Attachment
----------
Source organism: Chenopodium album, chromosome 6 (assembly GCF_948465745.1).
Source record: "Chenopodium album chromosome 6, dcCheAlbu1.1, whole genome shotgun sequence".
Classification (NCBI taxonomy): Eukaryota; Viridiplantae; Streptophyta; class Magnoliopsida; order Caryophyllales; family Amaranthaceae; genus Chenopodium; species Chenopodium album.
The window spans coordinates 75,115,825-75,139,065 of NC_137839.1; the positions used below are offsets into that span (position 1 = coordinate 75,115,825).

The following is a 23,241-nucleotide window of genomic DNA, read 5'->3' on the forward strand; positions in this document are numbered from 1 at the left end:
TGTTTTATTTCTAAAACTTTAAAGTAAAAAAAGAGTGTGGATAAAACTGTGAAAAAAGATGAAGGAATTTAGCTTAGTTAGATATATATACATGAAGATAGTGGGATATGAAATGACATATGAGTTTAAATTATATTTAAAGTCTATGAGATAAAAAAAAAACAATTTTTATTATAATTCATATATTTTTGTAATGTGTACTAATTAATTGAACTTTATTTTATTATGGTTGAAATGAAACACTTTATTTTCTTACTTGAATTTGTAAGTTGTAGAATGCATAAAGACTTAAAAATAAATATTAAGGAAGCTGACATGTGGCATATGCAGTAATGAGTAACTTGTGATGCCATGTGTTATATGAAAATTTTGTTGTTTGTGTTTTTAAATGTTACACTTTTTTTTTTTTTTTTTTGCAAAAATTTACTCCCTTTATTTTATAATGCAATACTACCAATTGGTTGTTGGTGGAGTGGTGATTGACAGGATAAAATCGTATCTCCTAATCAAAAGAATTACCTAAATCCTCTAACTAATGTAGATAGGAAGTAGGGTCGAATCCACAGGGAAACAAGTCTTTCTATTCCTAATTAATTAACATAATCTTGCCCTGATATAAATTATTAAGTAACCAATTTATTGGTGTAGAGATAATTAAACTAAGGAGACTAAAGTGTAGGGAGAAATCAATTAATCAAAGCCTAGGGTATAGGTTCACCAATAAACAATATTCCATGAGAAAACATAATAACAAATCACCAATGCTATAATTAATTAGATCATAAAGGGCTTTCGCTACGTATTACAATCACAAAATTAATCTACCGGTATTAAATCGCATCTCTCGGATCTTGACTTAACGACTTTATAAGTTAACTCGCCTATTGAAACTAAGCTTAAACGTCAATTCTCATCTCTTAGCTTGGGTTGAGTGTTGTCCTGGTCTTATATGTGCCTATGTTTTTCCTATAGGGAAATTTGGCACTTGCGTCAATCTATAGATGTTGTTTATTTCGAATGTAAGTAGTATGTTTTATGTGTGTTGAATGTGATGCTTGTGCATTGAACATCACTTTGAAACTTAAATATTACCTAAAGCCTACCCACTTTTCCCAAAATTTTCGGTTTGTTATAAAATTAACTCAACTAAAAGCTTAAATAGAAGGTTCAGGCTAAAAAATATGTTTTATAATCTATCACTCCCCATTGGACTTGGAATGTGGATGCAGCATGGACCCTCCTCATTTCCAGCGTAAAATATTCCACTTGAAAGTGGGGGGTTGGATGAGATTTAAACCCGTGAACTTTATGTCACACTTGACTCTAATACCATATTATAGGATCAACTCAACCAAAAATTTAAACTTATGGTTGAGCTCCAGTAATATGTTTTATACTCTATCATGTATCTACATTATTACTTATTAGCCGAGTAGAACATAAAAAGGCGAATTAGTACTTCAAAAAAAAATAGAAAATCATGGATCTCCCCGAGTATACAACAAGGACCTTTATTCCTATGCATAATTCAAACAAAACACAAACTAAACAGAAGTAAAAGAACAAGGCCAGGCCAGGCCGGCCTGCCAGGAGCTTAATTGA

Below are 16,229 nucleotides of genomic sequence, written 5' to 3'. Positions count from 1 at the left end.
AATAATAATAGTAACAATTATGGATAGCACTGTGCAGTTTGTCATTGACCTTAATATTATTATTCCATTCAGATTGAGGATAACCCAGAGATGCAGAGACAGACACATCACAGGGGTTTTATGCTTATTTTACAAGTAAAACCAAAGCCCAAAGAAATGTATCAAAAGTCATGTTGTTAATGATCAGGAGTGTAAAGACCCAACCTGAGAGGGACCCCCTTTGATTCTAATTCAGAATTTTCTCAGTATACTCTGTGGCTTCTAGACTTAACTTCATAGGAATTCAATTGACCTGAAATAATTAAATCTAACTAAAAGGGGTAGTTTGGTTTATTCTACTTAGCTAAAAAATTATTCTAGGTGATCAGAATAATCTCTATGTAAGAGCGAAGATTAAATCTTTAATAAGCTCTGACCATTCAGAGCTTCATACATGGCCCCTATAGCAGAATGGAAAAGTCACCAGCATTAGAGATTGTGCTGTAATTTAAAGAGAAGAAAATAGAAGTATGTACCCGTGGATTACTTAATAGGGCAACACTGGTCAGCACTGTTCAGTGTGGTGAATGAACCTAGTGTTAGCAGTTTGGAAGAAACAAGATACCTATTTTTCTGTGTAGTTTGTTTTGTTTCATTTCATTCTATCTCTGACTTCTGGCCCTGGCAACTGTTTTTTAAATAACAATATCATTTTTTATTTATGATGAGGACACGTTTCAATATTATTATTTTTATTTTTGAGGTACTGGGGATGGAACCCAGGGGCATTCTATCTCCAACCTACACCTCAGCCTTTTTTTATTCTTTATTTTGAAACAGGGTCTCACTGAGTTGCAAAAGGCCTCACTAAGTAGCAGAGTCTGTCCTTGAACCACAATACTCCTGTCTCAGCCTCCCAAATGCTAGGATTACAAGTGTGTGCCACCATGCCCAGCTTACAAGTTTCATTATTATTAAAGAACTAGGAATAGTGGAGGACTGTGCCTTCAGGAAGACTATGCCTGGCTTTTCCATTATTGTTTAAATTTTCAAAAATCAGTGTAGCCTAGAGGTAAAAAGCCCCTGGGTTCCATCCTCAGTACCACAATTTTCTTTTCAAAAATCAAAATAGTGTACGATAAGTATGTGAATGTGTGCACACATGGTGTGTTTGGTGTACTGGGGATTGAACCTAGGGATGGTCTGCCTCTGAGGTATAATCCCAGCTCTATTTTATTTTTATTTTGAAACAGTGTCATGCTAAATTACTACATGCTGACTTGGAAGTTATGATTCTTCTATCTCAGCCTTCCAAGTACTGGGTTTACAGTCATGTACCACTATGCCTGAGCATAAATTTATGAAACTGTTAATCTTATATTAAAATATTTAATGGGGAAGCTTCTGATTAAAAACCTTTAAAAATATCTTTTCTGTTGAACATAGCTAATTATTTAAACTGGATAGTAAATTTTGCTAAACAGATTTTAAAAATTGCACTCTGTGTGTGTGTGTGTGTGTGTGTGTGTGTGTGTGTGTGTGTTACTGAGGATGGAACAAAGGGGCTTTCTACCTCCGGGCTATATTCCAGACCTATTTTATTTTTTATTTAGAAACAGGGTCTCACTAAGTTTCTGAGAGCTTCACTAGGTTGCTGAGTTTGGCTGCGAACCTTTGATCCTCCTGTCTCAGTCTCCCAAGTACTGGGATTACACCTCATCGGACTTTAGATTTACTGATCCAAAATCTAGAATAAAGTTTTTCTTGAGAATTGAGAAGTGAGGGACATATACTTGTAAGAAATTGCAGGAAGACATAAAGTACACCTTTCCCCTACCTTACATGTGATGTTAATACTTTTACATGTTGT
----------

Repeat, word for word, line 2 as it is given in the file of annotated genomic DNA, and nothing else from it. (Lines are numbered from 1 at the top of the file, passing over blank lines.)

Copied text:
Source record: "Chenopodium album chromosome 6, dcCheAlbu1.1, whole genome shotgun sequence".